Master Class 2014 Volume V
Professor SAM gave us the following instructions for this week’s Master Class prompt:
The challenge, should you accept it, is to use this line to END your story. It should be the last line of the story. You have freedom to change names as necessary to make the story fit.
You have until Tuesday, February 25, at 9:00 PM EST to link up your stories.
Hilda said “bugger off you two, we don’t need you tagging along,” as she waved them away with her left hand. She carried a carved oak cane with a goat head on the top that curved into the shape of her hand on the right, her white hair piled on top of her head and held in place with an ornate hair stick her husband had brought to her when he came home from the Orient over fifty years ago. Even at 93-years-old she held the power to exact her instructions.
“Okay Gramma, we will be in the conference room while you are looking around,” Jack said with a shake of his head. “C’mon honey, she’s either going to like this place, or not, and there’s nothing we can do to influence that decision, but be here for her when she gets back,” he slipped his arm around Carol’s waist and they both walked away, in the opposite direction of Hilda.
The lady giving the tour looked like she was just a shade over thirty, not a gray on her head. “Do you like to sing?” she asked Hilda.
“Sing? At ninety-three I am doing well to answer the phone without a crack in my voice, but I did sing before senescence took a hold of me.”
“We have a group of seniors that sing every weekend, if you would like, you can join in and just listen,” the tour guide said.
“Do we ever get to go outside of this place?” Hilda asked as she trundled toward the third door on the right, down the long hallway.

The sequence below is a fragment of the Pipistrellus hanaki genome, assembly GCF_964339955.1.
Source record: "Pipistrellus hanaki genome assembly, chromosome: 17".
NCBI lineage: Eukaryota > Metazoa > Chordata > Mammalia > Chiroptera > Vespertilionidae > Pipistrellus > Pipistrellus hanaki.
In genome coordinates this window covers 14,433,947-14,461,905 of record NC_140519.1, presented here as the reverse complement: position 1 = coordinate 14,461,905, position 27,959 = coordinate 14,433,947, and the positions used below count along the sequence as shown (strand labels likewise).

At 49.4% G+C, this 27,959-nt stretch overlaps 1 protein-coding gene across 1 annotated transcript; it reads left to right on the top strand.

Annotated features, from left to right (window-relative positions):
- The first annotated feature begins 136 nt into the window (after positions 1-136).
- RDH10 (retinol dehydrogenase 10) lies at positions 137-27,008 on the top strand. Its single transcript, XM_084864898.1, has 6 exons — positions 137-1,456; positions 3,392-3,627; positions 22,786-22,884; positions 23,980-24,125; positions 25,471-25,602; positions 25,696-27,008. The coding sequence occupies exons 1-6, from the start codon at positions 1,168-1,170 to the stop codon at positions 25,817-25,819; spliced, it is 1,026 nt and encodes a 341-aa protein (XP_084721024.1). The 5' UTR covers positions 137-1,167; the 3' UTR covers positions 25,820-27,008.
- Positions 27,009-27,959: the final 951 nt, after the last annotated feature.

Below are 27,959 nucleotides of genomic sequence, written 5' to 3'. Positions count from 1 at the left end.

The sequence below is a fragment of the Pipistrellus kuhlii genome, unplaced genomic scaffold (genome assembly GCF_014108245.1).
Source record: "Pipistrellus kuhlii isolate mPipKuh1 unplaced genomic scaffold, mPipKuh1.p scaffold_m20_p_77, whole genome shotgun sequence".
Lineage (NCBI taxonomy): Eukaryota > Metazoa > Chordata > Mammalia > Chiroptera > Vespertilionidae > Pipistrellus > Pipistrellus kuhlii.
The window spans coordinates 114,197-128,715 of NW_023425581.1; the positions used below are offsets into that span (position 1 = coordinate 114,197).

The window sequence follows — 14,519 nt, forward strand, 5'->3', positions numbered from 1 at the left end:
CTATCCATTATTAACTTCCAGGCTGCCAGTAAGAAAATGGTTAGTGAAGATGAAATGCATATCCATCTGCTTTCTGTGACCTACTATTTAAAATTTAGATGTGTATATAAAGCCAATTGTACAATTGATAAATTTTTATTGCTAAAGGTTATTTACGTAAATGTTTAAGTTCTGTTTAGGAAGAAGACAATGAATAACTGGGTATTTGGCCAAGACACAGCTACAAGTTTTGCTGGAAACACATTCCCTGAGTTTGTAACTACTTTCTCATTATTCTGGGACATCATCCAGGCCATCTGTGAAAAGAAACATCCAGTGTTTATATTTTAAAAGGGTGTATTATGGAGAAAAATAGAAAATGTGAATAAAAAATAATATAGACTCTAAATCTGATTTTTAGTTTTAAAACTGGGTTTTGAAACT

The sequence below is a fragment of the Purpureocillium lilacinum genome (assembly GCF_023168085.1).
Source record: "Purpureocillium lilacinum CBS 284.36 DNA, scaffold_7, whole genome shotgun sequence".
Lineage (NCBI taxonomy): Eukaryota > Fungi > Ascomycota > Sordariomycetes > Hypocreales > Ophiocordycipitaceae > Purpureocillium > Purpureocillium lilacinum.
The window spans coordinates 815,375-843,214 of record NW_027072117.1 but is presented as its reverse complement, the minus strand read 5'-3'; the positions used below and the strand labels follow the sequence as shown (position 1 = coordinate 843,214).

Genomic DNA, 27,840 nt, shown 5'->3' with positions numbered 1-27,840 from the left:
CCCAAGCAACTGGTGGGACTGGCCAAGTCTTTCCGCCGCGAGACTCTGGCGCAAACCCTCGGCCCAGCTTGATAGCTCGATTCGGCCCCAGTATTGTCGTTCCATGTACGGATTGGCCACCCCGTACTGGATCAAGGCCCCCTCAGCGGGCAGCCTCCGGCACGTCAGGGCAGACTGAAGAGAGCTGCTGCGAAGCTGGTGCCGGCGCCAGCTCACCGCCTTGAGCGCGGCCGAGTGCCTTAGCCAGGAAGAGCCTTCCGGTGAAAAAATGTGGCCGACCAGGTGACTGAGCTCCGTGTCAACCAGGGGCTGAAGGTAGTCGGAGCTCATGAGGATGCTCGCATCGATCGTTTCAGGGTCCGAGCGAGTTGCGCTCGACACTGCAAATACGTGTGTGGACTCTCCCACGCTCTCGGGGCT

“Sure you do,” the tour guide answered as she turned the key, and swung the door open to a light filled room of pale yellow.
“Where do we get to go?” Hilda asked as she looked at the room, touching the walls, the tables, and finally the brown, soft, reclining chair.
“There are all kinds of options, depending on what you like to do Hilda. We go to the museum…”
The tour guide did not get to finish her sentence before Hilda sat down in the brown recliner and laughed.
“What’s so funny?” The tour guide asked.
“I’m old enough to belong in a museum; I don’t want to go see the relics. How about someplace fun, like shuffle boarding?” Hilda asked as she leaned back into the chair, and pushed the buttons to raise her feet.
“Shuffle boarding?” the tour guide laughed a little, “Well I can’t recall anyone suggesting that before, but I don’t see why not.”
Before she finished talking, Hilda was sound asleep in the soft, brown chair. The tour guide went back to the conference room to let Jack and Carol know that it was probably going to be awhile before they looked at anything else, because she did not want to wake Hilda.
“Do you think she likes the place?” Jack asked of the tour guide. “We’ve been to so many, and she has not liked a one of them.”
Surprised when Hilda shouted out “Yes, I said Yes, I like this place just fine, as long as I can have the light yellow room with lots of windows and the soft, brown chair.”
Later, when Jack would tell the story to the rest of the family, he would tell them “it was only as the two of us waited for the others in the tomblike morning gloom of the conference room that Hilda amplified that Yes of hers” (Sylvia Plath – The Bell Jar).